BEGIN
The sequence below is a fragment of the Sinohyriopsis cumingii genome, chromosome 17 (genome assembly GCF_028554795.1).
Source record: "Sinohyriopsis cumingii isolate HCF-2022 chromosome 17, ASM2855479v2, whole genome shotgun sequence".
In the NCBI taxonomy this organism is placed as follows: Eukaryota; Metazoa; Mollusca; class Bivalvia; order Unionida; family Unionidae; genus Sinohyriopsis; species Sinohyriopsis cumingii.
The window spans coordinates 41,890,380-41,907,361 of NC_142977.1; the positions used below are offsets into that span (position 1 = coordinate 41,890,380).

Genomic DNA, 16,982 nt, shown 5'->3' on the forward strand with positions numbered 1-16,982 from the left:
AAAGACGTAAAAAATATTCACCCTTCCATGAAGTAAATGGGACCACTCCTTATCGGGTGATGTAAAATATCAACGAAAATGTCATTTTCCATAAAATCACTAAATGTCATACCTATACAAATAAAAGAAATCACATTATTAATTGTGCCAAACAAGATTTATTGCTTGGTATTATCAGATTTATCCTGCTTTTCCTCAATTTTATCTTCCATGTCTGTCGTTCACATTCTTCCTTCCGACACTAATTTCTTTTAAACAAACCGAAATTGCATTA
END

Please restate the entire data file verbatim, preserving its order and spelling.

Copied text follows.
The sequence below is a fragment of the Sinohyriopsis cumingii genome, chromosome 17 (genome assembly GCF_028554795.1).
Source record: "Sinohyriopsis cumingii isolate HCF-2022 chromosome 17, ASM2855479v2, whole genome shotgun sequence".
In the NCBI taxonomy this organism is placed as follows: Eukaryota; Metazoa; Mollusca; class Bivalvia; order Unionida; family Unionidae; genus Sinohyriopsis; species Sinohyriopsis cumingii.
The window spans coordinates 41,890,380-41,907,361 of NC_142977.1; the positions used below are offsets into that span (position 1 = coordinate 41,890,380).

Genomic DNA, 16,982 nt, shown 5'->3' on the forward strand with positions numbered 1-16,982 from the left:
AAAGACGTAAAAAATATTCACCCTTCCATGAAGTAAATGGGACCACTCCTTATCGGGTGATGTAAAATATCAACGAAAATGTCATTTTCCATAAAATCACTAAATGTCATACCTATACAAATAAAAGAAATCACATTATTAATTGTGCCAAACAAGATTTATTGCTTGGTATTATCAGATTTATCCTGCTTTTCCTCAATTTTATCTTCCATGTCTGTCGTTCACATTCTTCCTTCCGACACTAATTTCTTTTAAACAAACCGAAATTGCATTA